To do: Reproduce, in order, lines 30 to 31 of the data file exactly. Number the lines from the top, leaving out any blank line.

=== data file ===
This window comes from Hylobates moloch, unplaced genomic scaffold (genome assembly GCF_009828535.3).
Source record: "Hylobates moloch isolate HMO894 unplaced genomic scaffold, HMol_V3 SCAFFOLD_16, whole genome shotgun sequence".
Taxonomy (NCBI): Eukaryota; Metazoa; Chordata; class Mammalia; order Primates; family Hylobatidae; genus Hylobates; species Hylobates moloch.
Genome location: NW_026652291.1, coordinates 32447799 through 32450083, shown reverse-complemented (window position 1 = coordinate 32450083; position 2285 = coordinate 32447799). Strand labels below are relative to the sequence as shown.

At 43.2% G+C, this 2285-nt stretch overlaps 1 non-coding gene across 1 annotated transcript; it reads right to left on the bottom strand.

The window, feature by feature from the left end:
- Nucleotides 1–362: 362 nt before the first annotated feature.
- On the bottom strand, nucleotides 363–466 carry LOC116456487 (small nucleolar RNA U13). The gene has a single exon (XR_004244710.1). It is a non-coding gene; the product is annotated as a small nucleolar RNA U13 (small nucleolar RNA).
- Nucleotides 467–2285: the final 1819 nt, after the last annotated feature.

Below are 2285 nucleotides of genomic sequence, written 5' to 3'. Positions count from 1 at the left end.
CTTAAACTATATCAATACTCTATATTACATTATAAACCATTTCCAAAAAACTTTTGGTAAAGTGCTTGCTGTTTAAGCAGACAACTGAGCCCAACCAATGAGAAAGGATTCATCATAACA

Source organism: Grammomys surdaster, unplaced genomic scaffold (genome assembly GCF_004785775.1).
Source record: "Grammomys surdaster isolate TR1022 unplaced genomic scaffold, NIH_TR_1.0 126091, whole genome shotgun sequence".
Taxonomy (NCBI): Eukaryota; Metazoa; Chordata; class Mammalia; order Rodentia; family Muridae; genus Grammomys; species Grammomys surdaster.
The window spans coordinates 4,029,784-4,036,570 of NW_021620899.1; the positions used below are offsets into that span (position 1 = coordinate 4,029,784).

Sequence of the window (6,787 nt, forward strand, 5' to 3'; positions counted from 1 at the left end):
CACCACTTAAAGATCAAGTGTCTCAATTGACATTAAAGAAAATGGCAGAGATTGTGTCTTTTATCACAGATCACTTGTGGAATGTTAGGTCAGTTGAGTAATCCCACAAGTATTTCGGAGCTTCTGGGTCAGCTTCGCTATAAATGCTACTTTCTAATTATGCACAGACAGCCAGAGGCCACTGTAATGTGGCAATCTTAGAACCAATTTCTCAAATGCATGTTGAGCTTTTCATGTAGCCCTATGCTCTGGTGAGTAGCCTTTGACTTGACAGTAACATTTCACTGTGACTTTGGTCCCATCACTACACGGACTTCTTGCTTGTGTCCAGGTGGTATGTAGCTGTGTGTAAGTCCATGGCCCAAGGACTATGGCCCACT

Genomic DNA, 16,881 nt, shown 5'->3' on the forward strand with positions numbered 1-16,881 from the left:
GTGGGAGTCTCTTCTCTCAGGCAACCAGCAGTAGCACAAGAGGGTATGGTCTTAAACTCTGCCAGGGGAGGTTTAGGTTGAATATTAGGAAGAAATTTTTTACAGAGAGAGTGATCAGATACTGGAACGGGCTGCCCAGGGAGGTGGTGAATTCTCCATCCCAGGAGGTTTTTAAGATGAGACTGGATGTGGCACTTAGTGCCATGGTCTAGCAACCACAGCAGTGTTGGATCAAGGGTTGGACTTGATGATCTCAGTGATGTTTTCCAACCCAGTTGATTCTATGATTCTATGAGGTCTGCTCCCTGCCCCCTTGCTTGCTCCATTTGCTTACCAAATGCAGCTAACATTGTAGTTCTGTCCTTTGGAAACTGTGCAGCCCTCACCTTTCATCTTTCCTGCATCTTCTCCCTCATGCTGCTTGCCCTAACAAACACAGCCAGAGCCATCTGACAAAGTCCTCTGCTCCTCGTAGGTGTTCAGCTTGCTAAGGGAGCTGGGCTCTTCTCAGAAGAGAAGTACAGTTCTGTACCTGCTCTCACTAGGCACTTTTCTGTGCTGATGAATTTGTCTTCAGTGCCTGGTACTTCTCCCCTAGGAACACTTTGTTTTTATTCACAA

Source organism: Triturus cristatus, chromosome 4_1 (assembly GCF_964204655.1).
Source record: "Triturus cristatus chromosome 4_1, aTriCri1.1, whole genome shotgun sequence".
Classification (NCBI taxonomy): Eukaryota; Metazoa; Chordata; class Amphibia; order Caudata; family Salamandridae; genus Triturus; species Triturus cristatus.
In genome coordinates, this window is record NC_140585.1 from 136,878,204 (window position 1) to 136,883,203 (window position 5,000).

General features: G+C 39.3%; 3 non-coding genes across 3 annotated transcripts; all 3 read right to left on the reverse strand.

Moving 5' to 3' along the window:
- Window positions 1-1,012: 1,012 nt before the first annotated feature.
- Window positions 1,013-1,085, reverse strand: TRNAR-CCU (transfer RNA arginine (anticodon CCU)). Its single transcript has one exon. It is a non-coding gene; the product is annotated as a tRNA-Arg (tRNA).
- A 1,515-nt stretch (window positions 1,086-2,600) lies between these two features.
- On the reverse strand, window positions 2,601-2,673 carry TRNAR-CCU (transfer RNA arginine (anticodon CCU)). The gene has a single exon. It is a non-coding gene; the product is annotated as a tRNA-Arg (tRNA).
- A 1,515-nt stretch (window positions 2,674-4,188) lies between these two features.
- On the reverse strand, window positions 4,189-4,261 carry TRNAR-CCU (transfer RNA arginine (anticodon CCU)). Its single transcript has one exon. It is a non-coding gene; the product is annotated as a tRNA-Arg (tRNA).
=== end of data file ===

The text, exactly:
- A 1,515-nt stretch (window positions 2,674-4,188) lies between these two features.
- On the reverse strand, window positions 4,189-4,261 carry TRNAR-CCU (transfer RNA arginine (anticodon CCU)). Its single transcript has one exon. It is a non-coding gene; the product is annotated as a tRNA-Arg (tRNA).